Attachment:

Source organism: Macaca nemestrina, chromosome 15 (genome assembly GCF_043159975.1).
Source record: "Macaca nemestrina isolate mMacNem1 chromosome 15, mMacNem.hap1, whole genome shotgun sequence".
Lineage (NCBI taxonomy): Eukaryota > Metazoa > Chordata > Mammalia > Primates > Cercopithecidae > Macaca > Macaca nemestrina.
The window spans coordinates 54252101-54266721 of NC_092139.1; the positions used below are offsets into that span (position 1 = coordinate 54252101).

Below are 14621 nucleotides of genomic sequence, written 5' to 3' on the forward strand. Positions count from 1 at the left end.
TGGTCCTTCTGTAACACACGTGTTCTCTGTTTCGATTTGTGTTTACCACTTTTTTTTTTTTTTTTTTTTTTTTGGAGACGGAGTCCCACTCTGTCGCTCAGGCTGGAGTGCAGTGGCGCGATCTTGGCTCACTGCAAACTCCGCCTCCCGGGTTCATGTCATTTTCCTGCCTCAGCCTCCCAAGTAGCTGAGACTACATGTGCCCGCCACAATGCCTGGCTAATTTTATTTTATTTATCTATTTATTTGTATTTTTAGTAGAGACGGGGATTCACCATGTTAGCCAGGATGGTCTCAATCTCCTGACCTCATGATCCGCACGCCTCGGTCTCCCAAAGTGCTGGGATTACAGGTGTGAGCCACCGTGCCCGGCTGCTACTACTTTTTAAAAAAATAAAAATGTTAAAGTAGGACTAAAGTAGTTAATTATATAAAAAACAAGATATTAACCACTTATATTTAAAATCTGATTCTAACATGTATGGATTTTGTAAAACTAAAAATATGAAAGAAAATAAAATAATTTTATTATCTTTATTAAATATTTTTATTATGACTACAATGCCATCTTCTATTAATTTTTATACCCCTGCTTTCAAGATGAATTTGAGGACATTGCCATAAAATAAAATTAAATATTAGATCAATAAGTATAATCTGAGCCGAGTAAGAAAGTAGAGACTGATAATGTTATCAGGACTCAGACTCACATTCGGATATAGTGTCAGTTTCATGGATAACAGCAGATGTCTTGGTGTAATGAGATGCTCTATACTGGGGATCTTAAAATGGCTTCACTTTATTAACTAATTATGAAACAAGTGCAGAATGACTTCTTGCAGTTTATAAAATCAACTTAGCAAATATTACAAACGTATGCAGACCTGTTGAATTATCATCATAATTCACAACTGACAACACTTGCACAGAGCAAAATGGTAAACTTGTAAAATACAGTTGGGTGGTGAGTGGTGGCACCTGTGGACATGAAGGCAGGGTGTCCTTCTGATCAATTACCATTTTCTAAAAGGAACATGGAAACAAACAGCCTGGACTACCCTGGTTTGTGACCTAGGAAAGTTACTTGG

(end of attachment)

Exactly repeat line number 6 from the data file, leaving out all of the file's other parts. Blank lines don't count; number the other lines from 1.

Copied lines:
TGGTCCTTCTGTAACACACGTGTTCTCTGTTTCGATTTGTGTTTACCACTTTTTTTTTTTTTTTTTTTTTTTTGGAGACGGAGTCCCACTCTGTCGCTCAGGCTGGAGTGCAGTGGCGCGATCTTGGCTCACTGCAAACTCCGCCTCCCGGGTTCATGTCATTTTCCTGCCTCAGCCTCCCAAGTAGCTGAGACTACATGTGCCCGCCACAATGCCTGGCTAATTTTATTTTATTTATCTATTTATTTGTATTTTTAGTAGAGACGGGGATTCACCATGTTAGCCAGGATGGTCTCAATCTCCTGACCTCATGATCCGCACGCCTCGGTCTCCCAAAGTGCTGGGATTACAGGTGTGAGCCACCGTGCCCGGCTGCTACTACTTTTTAAAAAAATAAAAATGTTAAAGTAGGACTAAAGTAGTTAATTATATAAAAAACAAGATATTAACCACTTATATTTAAAATCTGATTCTAACATGTATGGATTTTGTAAAACTAAAAATATGAAAGAAAATAAAATAATTTTATTATCTTTATTAAATATTTTTATTATGACTACAATGCCATCTTCTATTAATTTTTATACCCCTGCTTTCAAGATGAATTTGAGGACATTGCCATAAAATAAAATTAAATATTAGATCAATAAGTATAATCTGAGCCGAGTAAGAAAGTAGAGACTGATAATGTTATCAGGACTCAGACTCACATTCGGATATAGTGTCAGTTTCATGGATAACAGCAGATGTCTTGGTGTAATGAGATGCTCTATACTGGGGATCTTAAAATGGCTTCACTTTATTAACTAATTATGAAACAAGTGCAGAATGACTTCTTGCAGTTTATAAAATCAACTTAGCAAATATTACAAACGTATGCAGACCTGTTGAATTATCATCATAATTCACAACTGACAACACTTGCACAGAGCAAAATGGTAAACTTGTAAAATACAGTTGGGTGGTGAGTGGTGGCACCTGTGGACATGAAGGCAGGGTGTCCTTCTGATCAATTACCATTTTCTAAAAGGAACATGGAAACAAACAGCCTGGACTACCCTGGTTTGTGACCTAGGAAAGTTACTTGG